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Just When Can You Become Pregnant?

By Mary Shomon, Based on Information from the NIH

Updated: January 10, 2009

mombaby
Medical textbooks say that an average woman is most fertile from 10 to 17 days after the first day of her menstrual cycle. But NIH researchers have shown what some women have long suspected: many women who think they can only become pregnant during this span become unexpectedly pregnant.

For some women with irregular cycles there is hardly a day in the menstrual cycle when they are NOT potentially fertile. The window of fertility is most unpredictable for teenagers and women approaching menopause. Thyroid disease, which frequently causes irregular cycles, can also cause unpredictable fertility.

Textbooks also usually say that women are fertile for several days after ovulation. Dr. Allen Wilcox of NIH's National Institute of Environmental Health Sciences (NIEHS) has studied fertility extensively.

"The basic problem is that ovulation is so unpredictable," he says. His fertility research has shown that women are fertile only on the day they ovulate and the five days prior to ovulation, not at all after ovulation.

"On average it occurs around day 15," he says, "but it can happen anywhere from day 8 to day 60 or later."

Most women don't know when they ovulate, however, and that's where it gets tricky. While women are likely to be fertile between days 10 and 17 of their cycle, 70 percent of women have at least one of their fertile days outside that window, he explains.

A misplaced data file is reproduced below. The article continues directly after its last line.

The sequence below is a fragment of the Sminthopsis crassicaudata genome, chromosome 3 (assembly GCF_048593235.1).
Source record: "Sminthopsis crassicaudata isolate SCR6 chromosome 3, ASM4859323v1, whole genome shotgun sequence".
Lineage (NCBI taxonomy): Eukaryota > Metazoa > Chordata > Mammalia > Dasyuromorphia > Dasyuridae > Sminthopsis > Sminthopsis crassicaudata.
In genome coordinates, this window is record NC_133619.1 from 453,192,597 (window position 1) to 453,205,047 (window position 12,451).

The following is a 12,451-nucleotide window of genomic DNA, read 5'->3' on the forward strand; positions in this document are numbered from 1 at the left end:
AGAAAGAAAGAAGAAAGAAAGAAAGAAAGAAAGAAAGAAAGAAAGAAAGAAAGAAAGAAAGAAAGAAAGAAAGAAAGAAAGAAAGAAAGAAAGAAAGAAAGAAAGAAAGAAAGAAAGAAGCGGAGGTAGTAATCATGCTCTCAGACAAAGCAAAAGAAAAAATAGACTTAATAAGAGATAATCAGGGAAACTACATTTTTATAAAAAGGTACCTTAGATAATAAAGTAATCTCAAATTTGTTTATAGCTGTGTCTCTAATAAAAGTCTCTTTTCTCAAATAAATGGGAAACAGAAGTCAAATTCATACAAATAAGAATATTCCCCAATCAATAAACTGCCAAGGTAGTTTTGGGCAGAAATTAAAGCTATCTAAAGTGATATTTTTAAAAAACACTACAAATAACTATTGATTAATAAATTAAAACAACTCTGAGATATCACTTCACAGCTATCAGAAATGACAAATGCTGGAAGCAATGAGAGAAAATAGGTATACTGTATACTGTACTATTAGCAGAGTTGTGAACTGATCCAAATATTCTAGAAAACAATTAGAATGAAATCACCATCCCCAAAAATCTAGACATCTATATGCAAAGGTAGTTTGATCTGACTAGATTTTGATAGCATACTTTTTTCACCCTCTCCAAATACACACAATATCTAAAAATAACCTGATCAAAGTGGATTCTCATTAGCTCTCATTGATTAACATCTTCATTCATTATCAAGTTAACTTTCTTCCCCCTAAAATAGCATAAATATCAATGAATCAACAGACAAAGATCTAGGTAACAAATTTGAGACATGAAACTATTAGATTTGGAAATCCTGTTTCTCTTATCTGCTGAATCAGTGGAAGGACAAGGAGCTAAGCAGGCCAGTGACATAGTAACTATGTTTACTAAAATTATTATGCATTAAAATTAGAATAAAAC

Some Interesting Facts About Pregnancy and Thyroid Disease:

  • Pregnancy can be detected as early as nine days after conception.
  • A third of all pregnancies end in miscarriage, sometimes before a woman even knows she is pregnant.
  • Undiagnosed, thyroid problems can cause infertility or recurrent miscarriage, making it difficult or impossible for you to get or stay pregnant.
  • Due to natural variations in cycle length, home pregnancy tests may not be able to detect a pregnancy on the first day of a missed period.
  • Fertility clinics, and ob-gyns often don't even include thyroid testing as part of a fertility testing and rarely include thyroid tests as part of a pre-conception examination
  • Undiagnosed and untreated thyroid problems can worsen your pregnancy symptoms such as fatigue, hair loss, depression, and morning sickness.
  • Undiagnosed, untreated or insufficiently treated thyroid conditions can endanger your pregnancy, increasing the risk of miscarriage, intrauterine growth retardation, pre-term labor, stillbirth, and cognitive problems/mental retardation in your child.
For more tips and information on how to manage your hypothyroidism to have a healthy baby, and a healthy you, visit the Pregnancy & Thyroid Disease Information Center, and read the Thyroid Guide to Fertility, Pregnancy and Breastfeeding Success.

Data Source: NIH

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